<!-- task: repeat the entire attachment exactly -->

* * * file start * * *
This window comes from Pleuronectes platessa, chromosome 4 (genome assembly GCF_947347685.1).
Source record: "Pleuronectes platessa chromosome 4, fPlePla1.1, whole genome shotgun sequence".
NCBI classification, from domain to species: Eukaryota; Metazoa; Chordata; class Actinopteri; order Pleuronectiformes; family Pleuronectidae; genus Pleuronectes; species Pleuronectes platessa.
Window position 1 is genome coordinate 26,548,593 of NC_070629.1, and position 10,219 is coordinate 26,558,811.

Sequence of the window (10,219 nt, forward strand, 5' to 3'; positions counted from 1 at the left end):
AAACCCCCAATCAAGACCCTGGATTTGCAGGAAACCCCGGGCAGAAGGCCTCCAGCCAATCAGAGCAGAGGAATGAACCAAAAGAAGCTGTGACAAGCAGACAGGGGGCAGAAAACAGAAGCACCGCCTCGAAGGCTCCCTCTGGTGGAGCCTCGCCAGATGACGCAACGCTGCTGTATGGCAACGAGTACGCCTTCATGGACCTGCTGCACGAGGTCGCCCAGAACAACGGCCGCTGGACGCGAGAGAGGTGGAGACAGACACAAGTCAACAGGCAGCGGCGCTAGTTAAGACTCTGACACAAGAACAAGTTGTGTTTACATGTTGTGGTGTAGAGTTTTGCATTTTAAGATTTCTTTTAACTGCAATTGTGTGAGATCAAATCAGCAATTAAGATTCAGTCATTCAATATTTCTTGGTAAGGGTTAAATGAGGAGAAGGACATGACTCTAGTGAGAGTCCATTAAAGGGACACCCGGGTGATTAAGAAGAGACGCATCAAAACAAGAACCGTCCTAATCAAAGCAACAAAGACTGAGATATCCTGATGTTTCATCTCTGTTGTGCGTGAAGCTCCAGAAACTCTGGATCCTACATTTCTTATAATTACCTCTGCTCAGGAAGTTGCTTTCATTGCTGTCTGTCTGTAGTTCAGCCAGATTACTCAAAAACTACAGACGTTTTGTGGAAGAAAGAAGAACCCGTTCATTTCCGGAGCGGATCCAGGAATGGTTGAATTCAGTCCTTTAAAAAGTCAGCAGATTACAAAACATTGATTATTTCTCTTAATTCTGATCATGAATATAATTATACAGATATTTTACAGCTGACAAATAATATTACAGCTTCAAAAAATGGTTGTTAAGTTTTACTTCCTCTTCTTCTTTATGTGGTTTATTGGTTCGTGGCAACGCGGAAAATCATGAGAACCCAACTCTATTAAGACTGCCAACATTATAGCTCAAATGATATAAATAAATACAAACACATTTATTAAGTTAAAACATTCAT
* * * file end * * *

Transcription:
This window comes from Pleuronectes platessa, chromosome 4 (genome assembly GCF_947347685.1).
Source record: "Pleuronectes platessa chromosome 4, fPlePla1.1, whole genome shotgun sequence".
NCBI classification, from domain to species: Eukaryota; Metazoa; Chordata; class Actinopteri; order Pleuronectiformes; family Pleuronectidae; genus Pleuronectes; species Pleuronectes platessa.
Window position 1 is genome coordinate 26,548,593 of NC_070629.1, and position 10,219 is coordinate 26,558,811.

Sequence of the window (10,219 nt, forward strand, 5' to 3'; positions counted from 1 at the left end):
AAACCCCCAATCAAGACCCTGGATTTGCAGGAAACCCCGGGCAGAAGGCCTCCAGCCAATCAGAGCAGAGGAATGAACCAAAAGAAGCTGTGACAAGCAGACAGGGGGCAGAAAACAGAAGCACCGCCTCGAAGGCTCCCTCTGGTGGAGCCTCGCCAGATGACGCAACGCTGCTGTATGGCAACGAGTACGCCTTCATGGACCTGCTGCACGAGGTCGCCCAGAACAACGGCCGCTGGACGCGAGAGAGGTGGAGACAGACACAAGTCAACAGGCAGCGGCGCTAGTTAAGACTCTGACACAAGAACAAGTTGTGTTTACATGTTGTGGTGTAGAGTTTTGCATTTTAAGATTTCTTTTAACTGCAATTGTGTGAGATCAAATCAGCAATTAAGATTCAGTCATTCAATATTTCTTGGTAAGGGTTAAATGAGGAGAAGGACATGACTCTAGTGAGAGTCCATTAAAGGGACACCCGGGTGATTAAGAAGAGACGCATCAAAACAAGAACCGTCCTAATCAAAGCAACAAAGACTGAGATATCCTGATGTTTCATCTCTGTTGTGCGTGAAGCTCCAGAAACTCTGGATCCTACATTTCTTATAATTACCTCTGCTCAGGAAGTTGCTTTCATTGCTGTCTGTCTGTAGTTCAGCCAGATTACTCAAAAACTACAGACGTTTTGTGGAAGAAAGAAGAACCCGTTCATTTCCGGAGCGGATCCAGGAATGGTTGAATTCAGTCCTTTAAAAAGTCAGCAGATTACAAAACATTGATTATTTCTCTTAATTCTGATCATGAATATAATTATACAGATATTTTACAGCTGACAAATAATATTACAGCTTCAAAAAATGGTTGTTAAGTTTTACTTCCTCTTCTTCTTTATGTGGTTTATTGGTTCGTGGCAACGCGGAAAATCATGAGAACCCAACTCTATTAAGACTGCCAACATTATAGCTCAAATGATATAAATAAATACAAACACATTTATTAAGTTAAAACATTCAT